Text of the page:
Angry Catholics

The Vienna Cathedral Museum has stirred up a storm by choosing to display a painting depicting the Last Supper as a homosexual orgy. The museum has subsequently removed the painting after a barrage of criticism from Catholic groups around the world. The whole event reminds me of the furore over the Danish cartoons of Mohammed, except for one thing, no-one in the media seems to be damning these Catholic groups for complaining about the perversion of their religious iconography.

It seems that complaining about a depiction of a gay Mohammed makes you unreasonable and an enemy of free speech, while complaining about a depiction of a gay Jesus has nothing to do with censorship. As a Roman Catholic I find the subject matter of the painting distasteful, I also agree that a museum connected to a Cathedral is a stupid place to display a collection of this artist’s work. However, the difference in media coverage that these two similar events have received certainly highlights the media’s happy hypocrisy.

7 thoughts on “Angry Catholics

  1. Is there any evidence that he wasn’t gay?

    What irks me is that I’m pretty sure that JC would have been as dark skinned as the big Mo but he’s consistently depicted as being as white as a guy from Maine. But hey, why let that get in the way of good historical fiction.

    The Yanks have just pulled an ad featuring a ‘bobble-head’ Pope. Organised religion has always been an enemy of supposed civil liberties like free-speech and freedom of association. Why should we be surprised that the media follows suit?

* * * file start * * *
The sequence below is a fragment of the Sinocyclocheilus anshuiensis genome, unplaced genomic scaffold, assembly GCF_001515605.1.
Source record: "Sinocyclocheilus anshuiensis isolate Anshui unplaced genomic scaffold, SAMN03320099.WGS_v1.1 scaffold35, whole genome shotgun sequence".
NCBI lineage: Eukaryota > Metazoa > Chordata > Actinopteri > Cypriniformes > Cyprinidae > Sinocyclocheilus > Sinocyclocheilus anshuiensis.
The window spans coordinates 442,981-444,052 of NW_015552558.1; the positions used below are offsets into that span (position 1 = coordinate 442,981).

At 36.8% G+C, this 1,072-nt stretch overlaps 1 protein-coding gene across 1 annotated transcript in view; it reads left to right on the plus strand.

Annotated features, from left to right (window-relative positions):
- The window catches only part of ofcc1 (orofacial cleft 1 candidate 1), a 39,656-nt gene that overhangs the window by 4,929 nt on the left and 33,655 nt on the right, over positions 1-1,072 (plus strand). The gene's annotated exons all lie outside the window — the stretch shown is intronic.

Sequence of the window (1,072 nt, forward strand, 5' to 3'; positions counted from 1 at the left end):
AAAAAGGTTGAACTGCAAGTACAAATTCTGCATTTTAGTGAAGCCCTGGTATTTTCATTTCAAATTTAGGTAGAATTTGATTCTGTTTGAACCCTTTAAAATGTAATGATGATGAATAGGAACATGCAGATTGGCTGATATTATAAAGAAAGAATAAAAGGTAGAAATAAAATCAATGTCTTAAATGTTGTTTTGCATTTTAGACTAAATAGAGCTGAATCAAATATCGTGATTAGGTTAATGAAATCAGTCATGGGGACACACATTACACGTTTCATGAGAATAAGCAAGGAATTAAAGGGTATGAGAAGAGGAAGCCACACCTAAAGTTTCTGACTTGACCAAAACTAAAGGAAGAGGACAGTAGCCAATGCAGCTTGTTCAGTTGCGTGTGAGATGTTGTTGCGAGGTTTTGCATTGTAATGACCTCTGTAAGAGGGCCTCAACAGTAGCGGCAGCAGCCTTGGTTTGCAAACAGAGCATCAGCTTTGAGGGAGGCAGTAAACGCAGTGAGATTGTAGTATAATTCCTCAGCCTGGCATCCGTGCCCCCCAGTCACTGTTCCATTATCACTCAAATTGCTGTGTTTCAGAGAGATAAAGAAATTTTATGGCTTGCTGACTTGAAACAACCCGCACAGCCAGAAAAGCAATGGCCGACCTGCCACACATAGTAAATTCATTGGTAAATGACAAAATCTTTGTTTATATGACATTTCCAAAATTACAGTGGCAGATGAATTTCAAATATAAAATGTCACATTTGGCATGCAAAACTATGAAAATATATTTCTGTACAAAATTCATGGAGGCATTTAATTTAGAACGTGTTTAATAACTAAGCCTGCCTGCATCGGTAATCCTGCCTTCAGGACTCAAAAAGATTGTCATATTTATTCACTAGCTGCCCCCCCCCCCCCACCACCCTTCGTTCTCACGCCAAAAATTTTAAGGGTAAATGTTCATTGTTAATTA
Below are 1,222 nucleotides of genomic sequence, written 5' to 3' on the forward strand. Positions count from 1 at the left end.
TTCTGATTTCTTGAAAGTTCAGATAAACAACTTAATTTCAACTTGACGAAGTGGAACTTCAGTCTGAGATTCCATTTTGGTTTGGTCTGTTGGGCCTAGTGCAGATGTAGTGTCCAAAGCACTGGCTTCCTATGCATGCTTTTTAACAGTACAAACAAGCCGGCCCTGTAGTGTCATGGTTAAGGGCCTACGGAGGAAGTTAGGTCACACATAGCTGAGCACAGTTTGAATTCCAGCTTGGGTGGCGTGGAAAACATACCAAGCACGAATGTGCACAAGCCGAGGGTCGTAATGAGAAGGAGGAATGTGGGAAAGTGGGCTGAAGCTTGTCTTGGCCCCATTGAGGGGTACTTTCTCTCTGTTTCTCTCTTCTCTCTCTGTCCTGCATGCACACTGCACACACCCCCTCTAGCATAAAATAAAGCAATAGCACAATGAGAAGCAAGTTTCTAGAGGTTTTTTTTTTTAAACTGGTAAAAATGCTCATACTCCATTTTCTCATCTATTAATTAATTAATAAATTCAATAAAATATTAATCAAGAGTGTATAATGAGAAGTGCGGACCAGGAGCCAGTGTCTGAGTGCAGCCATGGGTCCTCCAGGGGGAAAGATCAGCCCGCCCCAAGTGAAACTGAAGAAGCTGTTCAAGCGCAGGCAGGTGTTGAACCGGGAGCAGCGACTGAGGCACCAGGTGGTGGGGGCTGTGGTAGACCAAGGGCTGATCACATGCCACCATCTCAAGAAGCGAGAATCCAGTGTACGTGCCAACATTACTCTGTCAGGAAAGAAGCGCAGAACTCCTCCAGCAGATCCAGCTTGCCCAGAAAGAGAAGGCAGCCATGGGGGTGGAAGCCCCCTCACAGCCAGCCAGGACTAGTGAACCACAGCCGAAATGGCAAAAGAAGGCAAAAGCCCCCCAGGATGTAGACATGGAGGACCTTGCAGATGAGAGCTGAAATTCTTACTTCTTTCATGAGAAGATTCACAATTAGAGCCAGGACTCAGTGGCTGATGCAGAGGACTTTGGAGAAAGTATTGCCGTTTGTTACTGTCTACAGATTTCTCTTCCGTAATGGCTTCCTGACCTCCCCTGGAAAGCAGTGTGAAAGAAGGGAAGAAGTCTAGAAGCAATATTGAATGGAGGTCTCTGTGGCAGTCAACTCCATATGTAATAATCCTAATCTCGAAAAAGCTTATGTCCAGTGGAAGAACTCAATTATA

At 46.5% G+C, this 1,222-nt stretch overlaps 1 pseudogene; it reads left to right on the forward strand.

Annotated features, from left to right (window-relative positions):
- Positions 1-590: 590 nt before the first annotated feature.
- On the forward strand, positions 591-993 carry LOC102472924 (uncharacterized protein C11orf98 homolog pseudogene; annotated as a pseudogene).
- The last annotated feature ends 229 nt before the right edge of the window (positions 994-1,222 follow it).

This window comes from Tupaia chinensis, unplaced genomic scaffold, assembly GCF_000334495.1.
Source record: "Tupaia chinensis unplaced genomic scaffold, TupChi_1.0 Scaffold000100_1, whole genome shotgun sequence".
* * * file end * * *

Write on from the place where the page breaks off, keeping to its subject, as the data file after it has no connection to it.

2. I think a significant difference here is you’re not out in the streets with a hundred or so of your fellow believers burning flags, attacking embassies and declaring Jihad (or should that be The Crusades II, or did Dubya already start that?) Fundamentalism is never good (see the US for any number of examples of Christian Fundamentalists) no matter what the belief. Frankly, I tend to regard people who close their eyes and raise their hands while singing hymns as a bit suspicious. I think Catholics though, certainly Australian Catholics, are far too laid back to muster anything more than a bit of righteous indignation.

  3. I can see your point about the difference in reactions Lemmiwinks, and you are on the money when you say the fundamentalism is never good. That said, we rarely hear of Christian fundamentalists being decried in the media the way that Muslims are. If anything I worry more about Christian fundies because they manage to get themselves nice and cozy position near the seats of power, especially in the US. The hypocrisy of the media is still the issue that annoys me.

  4. Hypocrisy in the media is always going to be a problem as long as it remains a commercial entity. How can we expect a media outlet to remain impartial when their funding is entirely sourced from private advertising? Of course, the opposite is Big Brother.

    Perhaps we need a compulsory school subject on being media cynics: Lesson 1- A Current Affair: fantasy or fiction? Lesson 2 – Today Tonight: Evil or just plain dumb? Lesson 3 – Women’s Weekly: Is fan fiction news? etc…

  5. I don’t know if you can blame the media for not damning the Catholics over this as much as they damned the Muslims who went absolutely ballistic over the Danish cartoon of Mohammed. I mean, news is news and I doubt footage of an upset Catholic priest is anywhere near as intertesting to the viewing public than footage of crazies attacking embassies and generally behaving like fanatical lunatics.

    Talking about censorship, did you hear that the Indonesian Government has closed down Youtube & Facebook and has barred any internet sites that allow access to the recent anti-muslim Dutch film? Servers who do not comply face 6 years in jail.

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